Summary and book reviews of Empire Falls by Richard Russo

Empire Falls

by Richard Russo

Empire Falls
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  • First Published:
    May 2001, 512 pages
    Paperback:
    Apr 2002, 512 pages

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Book Summary

With all the vision, grace and humanity of truly epic storytelling Russo extends even further his claims on the small-town, blue-collar heart of the country.

Richard Russo--from his first novel, Mohawk, to his most recent, Straight Man--has demonstrated a peerless affinity for the human tragicomedy, and with this stunning new novel he extends even further his claims on the small-town, blue-collar heart of the country.

Dexter County, Maine, and specifically the town of Empire Falls, has seen better days, and for decades only a succession from bad to worse. One by one, its logging and textile enterprises have gone belly-up, and the once vast holdings of the Whiting clan (presided over by the last scion’s widow) now mostly amount to decrepit real estate. The working classes, meanwhile, continue to eke out whatever meager promise isn’t already boarded up.

Miles Roby gazes over this ruined kingdom from the Empire Grill, an opportunity of his youth that has become the albatross of his daily and future life. Called back from college and set to work by family obligations--his mother ailing, his father a loose cannon--Miles never left home again. Even so, his own obligations are manifold: a pending divorce; a troubled younger brother; and, not least, a peculiar partnership in the failing grill with none other than Mrs. Whiting. All of these, though, are offset by his daughter, Tick, whom he guides gently and proudly through the tribulations of adolescence.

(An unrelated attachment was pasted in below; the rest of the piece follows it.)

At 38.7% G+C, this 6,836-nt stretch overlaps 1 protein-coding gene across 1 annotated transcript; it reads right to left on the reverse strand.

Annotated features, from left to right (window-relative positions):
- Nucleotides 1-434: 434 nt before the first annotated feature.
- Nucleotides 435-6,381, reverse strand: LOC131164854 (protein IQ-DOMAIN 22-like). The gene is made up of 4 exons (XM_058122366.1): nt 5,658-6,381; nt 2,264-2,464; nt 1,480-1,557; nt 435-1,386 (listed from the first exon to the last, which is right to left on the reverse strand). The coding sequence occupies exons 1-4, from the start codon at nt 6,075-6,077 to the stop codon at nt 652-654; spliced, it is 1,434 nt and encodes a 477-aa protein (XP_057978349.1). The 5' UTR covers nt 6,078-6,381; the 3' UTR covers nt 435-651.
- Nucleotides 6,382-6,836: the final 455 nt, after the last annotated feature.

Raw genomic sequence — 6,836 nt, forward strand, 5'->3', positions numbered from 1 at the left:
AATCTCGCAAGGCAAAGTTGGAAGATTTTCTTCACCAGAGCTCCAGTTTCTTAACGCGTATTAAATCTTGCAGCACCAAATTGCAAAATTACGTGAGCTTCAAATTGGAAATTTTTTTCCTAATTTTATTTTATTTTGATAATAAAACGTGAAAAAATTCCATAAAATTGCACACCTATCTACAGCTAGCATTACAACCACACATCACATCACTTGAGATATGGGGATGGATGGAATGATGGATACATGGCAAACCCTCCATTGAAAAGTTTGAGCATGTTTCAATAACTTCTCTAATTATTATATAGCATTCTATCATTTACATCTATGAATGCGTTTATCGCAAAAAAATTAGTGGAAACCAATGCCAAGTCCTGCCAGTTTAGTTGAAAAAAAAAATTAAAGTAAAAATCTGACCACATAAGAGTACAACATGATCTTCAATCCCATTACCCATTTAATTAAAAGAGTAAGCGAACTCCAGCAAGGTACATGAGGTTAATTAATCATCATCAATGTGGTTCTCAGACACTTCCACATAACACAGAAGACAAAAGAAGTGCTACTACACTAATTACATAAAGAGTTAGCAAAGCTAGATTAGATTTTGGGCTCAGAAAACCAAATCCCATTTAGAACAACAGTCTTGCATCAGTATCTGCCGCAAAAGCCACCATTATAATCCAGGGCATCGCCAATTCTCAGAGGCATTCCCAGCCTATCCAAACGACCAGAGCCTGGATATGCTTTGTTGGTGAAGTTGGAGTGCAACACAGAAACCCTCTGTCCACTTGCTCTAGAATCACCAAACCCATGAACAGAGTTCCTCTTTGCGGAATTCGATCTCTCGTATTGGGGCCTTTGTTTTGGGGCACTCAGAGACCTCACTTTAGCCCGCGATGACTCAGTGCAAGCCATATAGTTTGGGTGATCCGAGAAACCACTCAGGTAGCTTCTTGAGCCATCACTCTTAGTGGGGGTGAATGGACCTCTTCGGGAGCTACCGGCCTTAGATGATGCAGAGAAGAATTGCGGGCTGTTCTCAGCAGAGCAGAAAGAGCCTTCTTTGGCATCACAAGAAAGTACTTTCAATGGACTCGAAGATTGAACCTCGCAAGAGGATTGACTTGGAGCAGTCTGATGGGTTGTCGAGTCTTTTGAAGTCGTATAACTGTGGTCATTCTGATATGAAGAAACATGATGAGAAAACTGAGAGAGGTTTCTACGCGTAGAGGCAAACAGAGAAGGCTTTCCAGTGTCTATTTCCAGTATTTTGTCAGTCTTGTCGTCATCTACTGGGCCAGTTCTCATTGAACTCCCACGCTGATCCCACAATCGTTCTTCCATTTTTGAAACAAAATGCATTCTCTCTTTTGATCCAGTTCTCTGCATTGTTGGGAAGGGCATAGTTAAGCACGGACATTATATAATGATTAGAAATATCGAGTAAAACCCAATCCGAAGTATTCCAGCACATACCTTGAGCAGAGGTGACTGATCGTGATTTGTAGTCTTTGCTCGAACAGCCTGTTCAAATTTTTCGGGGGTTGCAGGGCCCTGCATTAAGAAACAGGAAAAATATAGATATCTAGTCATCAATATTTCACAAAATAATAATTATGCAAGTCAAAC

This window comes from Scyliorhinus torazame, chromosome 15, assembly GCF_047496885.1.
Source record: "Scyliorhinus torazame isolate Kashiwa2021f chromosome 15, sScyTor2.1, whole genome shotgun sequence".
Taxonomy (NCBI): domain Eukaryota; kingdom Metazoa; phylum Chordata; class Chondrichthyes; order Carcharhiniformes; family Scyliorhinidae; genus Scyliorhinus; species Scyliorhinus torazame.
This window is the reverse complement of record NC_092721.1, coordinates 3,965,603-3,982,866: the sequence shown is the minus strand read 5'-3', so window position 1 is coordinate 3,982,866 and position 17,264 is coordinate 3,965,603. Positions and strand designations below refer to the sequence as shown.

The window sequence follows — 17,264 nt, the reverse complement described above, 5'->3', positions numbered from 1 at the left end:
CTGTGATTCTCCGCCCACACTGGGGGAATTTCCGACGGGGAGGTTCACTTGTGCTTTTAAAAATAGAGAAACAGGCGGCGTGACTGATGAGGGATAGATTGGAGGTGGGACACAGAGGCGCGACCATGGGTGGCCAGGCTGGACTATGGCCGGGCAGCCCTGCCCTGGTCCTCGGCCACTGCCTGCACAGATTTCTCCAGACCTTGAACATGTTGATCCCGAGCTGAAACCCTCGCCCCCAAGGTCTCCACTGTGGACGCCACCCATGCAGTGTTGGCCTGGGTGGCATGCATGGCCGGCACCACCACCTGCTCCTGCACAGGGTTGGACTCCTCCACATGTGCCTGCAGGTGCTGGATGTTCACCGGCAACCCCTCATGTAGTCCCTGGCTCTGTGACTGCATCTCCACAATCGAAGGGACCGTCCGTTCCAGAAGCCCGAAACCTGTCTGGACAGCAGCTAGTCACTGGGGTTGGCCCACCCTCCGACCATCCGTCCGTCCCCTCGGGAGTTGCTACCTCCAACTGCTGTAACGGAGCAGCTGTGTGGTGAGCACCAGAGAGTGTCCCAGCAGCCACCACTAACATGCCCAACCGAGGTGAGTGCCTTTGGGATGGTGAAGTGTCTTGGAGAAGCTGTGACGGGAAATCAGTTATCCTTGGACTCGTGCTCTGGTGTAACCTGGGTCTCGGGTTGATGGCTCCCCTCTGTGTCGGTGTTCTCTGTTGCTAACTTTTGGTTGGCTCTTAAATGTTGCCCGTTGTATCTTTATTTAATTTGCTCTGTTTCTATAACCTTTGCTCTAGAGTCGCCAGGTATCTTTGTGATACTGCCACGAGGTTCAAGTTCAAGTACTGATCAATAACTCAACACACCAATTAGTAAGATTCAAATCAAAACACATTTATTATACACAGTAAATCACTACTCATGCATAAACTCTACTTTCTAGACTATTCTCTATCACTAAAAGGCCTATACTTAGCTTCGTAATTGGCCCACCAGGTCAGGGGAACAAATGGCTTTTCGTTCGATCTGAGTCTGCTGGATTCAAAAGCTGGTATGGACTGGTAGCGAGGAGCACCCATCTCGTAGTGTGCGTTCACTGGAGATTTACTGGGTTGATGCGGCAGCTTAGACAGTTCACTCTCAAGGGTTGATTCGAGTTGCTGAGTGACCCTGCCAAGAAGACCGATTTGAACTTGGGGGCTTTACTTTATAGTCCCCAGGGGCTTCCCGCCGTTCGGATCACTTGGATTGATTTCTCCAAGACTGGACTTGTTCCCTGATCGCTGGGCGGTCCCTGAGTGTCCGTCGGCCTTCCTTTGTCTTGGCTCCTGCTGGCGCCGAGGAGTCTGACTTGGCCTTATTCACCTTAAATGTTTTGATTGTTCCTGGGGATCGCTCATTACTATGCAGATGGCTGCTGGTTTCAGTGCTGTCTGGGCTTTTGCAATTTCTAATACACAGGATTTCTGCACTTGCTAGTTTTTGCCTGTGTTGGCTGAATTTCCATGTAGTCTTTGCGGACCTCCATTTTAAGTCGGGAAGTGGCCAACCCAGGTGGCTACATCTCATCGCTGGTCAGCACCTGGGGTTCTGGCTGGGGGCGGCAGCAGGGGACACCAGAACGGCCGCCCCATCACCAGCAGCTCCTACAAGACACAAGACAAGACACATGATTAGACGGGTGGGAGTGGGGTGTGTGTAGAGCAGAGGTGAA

A decent man encircled by history and dreams, by echoing churches and abandoned mills, by the comforts and feuds provided by lifelong friends and neighbors, Miles is also a patient, knowing guide to the rich, hardscrabble nature of Empire Falls: fathers and sons and daughters, living and dead, rich and poor alike. Shot through with the mysteries of generations and the shattering visitations of the nation at large, it is a social novel of panoramic ambition, yet at the same time achingly personal. In the end, Empire Falls reveals our worst and best instincts, both our most appalling nightmares and our simplest hopes, with all the vision, grace and humanity of truly epic storytelling.

PROLOGUE

Compared to the Whiting mansion in town, the house Charles Beaumont Whiting built a decade after his return to Maine was modest. By every other standard of Empire Falls, where most single-family homes cost well under seventy-five thousand dollars, his was palatial, with five bedrooms, five full baths, and a detached artist's studio. C. B. Whiting had spent several formative years in old Mexico, and the house he built, appearances be damned, was a mission-style hacienda. He even had the bricks specially textured and painted tan to resemble adobe. A damn-fool house to build in central Maine, people said, though they didn't say it to him.

Like all Whiting males, C.B. was a short man who disliked drawing attention to the fact, so the low-slung Spanish architecture suited him to a T. The furniture was of the sort used in model homes and trailers to give the impression of spaciousness; this optical illusion worked well enough except on those occasions when large people...

Please be aware that this discussion guide may contain spoilers!